This week’s video: A physicist climbs many mountains over the course of his career.
Every day between now and when it closes, we’re going to be featuring one super cool item that you can bid on in this year’s Moth Ball Auction! Today, change your view of the universe over lunch with Professor Brian Greene.
Discuss string theory with New York Times bestselling author Brian Greene over lunch at Hangawi in New York City.
String theory could provide us with a unified theory of all forces and all matter. Unfortunately it is also rather tricky for mere mortals to understand. Fear not, because help is at hand! Brian Greene, Professor of Mathematics and Physics at Columbia University, has been recognized with a Peabody Award and many other prizes for his successful popularization of science.
We’ll ask you for the CliffsNotes later!
[Original photo by wylieconlon on Flickr]
How does money impact your life?
As a scientist, other people’s money funds my research on how viruses evolve to infect new hosts. Thanks guys!
What’s the biggest shock you’ve ever given someone else?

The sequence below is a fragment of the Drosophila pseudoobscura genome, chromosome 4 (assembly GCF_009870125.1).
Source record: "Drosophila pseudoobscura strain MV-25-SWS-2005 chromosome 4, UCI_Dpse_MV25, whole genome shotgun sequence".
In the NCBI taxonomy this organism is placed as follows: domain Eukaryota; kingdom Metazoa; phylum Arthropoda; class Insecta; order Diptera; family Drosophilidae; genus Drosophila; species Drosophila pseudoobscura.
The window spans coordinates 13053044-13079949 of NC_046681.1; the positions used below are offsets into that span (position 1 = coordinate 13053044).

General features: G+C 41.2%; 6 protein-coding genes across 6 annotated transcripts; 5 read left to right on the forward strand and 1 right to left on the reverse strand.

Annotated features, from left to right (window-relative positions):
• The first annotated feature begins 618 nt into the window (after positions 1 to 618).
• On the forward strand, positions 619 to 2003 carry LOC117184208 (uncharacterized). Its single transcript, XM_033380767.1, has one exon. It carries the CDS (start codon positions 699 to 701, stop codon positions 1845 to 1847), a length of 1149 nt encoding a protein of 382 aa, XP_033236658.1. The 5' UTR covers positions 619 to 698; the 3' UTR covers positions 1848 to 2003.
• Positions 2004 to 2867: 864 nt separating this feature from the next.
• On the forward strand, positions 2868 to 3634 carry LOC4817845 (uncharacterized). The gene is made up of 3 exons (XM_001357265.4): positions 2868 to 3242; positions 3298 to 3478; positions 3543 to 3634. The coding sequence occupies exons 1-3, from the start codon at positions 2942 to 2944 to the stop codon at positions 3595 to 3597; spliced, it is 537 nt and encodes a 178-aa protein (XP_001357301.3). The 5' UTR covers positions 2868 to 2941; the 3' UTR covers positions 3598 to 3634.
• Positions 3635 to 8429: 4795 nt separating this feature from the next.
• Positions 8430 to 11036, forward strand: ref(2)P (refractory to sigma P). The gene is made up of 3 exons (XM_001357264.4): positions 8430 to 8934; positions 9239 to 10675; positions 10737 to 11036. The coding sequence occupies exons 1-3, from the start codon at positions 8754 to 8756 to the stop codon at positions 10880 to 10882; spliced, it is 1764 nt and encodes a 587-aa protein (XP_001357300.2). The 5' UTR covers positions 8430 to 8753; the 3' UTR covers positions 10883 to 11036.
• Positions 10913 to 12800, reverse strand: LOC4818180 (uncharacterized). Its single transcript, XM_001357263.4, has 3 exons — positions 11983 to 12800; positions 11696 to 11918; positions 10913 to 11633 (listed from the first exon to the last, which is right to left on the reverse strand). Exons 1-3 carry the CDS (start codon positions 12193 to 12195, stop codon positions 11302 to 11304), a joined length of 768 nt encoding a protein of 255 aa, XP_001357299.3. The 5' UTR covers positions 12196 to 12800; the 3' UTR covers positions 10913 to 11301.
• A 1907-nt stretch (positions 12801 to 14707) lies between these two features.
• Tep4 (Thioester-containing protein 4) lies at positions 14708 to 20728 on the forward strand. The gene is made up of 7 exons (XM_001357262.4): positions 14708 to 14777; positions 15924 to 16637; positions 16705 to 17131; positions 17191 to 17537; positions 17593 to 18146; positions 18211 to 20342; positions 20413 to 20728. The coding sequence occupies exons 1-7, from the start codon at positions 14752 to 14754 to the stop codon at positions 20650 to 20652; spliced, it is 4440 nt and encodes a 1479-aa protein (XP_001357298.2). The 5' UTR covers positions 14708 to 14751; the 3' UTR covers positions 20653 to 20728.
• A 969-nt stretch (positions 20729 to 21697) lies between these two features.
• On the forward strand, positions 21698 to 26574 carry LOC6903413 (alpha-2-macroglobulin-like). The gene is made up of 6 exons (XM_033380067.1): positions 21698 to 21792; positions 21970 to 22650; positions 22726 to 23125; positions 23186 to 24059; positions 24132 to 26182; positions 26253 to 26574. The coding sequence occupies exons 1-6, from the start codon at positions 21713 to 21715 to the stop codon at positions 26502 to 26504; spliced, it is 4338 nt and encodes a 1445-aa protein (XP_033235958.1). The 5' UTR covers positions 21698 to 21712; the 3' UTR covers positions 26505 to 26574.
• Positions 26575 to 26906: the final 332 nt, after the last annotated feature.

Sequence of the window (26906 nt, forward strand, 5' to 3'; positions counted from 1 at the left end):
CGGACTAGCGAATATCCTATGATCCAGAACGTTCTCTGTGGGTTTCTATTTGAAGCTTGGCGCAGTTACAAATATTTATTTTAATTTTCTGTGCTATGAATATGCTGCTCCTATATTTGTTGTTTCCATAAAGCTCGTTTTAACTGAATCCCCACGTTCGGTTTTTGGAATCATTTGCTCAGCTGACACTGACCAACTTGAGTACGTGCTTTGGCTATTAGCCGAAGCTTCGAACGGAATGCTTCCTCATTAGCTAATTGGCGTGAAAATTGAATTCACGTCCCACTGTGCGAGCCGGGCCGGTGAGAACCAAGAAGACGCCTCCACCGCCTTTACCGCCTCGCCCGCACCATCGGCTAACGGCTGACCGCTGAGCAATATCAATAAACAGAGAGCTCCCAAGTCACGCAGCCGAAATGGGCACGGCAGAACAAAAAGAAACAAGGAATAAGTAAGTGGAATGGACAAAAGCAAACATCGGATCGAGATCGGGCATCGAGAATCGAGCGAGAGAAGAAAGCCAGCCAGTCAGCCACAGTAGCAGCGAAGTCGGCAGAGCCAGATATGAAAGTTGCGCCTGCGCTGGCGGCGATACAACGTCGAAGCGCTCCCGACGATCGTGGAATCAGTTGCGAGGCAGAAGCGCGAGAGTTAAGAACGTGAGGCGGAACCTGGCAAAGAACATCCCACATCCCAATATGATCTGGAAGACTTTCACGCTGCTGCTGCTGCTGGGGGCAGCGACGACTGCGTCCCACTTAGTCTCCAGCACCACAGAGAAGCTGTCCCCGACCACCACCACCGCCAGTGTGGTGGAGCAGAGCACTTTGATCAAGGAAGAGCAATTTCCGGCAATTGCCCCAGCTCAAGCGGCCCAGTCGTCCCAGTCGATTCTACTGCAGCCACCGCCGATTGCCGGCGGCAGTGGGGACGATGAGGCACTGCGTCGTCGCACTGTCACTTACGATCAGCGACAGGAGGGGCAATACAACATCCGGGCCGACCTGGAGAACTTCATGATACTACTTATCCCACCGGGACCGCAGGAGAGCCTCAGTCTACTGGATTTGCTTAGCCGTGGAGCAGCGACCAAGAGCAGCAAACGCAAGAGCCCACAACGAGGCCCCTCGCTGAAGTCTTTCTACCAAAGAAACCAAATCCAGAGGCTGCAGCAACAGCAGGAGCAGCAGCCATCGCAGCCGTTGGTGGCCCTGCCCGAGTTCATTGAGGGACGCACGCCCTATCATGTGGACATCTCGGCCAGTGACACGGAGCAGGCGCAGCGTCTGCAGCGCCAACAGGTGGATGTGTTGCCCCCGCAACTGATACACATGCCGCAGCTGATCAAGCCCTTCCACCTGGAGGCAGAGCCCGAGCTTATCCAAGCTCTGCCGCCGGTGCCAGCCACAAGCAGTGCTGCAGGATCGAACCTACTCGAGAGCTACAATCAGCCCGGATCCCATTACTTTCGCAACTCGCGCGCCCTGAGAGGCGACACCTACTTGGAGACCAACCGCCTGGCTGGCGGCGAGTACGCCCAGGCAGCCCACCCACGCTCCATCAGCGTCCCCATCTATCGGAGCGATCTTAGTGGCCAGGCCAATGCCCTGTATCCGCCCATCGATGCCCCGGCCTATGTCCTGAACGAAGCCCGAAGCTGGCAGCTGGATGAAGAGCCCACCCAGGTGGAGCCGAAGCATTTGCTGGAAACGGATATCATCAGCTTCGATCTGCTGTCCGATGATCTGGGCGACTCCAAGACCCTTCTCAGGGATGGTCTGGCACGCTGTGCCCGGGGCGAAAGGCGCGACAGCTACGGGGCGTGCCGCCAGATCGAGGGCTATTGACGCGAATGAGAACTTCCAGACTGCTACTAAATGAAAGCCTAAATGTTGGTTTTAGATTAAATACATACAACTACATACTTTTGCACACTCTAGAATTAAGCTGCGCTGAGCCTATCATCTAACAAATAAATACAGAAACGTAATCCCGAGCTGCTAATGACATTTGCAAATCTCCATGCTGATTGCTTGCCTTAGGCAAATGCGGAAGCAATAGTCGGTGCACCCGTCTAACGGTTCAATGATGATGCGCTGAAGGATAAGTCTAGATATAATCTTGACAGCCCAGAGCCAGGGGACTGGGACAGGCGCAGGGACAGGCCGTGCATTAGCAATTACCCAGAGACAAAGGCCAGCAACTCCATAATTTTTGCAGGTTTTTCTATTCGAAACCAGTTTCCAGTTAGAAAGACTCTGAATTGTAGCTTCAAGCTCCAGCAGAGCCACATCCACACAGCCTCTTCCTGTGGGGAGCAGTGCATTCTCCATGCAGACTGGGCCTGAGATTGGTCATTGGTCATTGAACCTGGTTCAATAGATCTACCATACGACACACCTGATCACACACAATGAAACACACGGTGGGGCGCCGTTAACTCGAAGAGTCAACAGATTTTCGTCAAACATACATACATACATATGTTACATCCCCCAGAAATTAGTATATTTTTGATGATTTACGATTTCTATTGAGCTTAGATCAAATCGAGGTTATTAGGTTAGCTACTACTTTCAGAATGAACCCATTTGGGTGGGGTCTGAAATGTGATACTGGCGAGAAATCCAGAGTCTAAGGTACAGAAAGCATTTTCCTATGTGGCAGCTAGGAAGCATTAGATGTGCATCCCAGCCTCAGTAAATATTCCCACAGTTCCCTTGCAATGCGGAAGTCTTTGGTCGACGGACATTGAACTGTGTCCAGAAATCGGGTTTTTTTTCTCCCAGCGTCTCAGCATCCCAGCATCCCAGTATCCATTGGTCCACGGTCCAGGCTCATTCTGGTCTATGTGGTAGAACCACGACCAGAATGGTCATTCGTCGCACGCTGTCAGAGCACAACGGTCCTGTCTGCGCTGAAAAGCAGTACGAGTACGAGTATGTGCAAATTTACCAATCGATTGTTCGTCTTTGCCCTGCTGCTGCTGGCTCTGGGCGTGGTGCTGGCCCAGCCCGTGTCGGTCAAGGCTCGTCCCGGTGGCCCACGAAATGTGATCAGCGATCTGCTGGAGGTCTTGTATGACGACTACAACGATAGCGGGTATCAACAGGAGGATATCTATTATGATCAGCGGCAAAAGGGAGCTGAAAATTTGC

450 volts in the Milgram Obedience Experiment.
Tell us about a profound interaction with an animal.
Our pet guinea pig that my mom brought home from school suddenly lost all its fur. Turned out she got it from the science lab. Sad pig.
There was a time in my research when I was obsessed with this idea. I was fixated on the implications - that you could leave the Earth and travel in a straight line to a distant galaxy on the edge of the observable universe and realize it was the Milky Way that you left behind you and that the planet you landed on was the Earth.
Even our friends are full of doubt. Our good friend, the musician Sean Hayes, is writing lyrics like “Let’s just play this one out until it explodes into a thousand tiny pieces. What’s your story, universe? You are melodies, you are numbers, you are shapes, you are rhythms.”
Warren and I hear this and we’re pretty sure it’s about us.
This week’s podcast: An astrophysicist discovers wild parallels in her research and romantic life.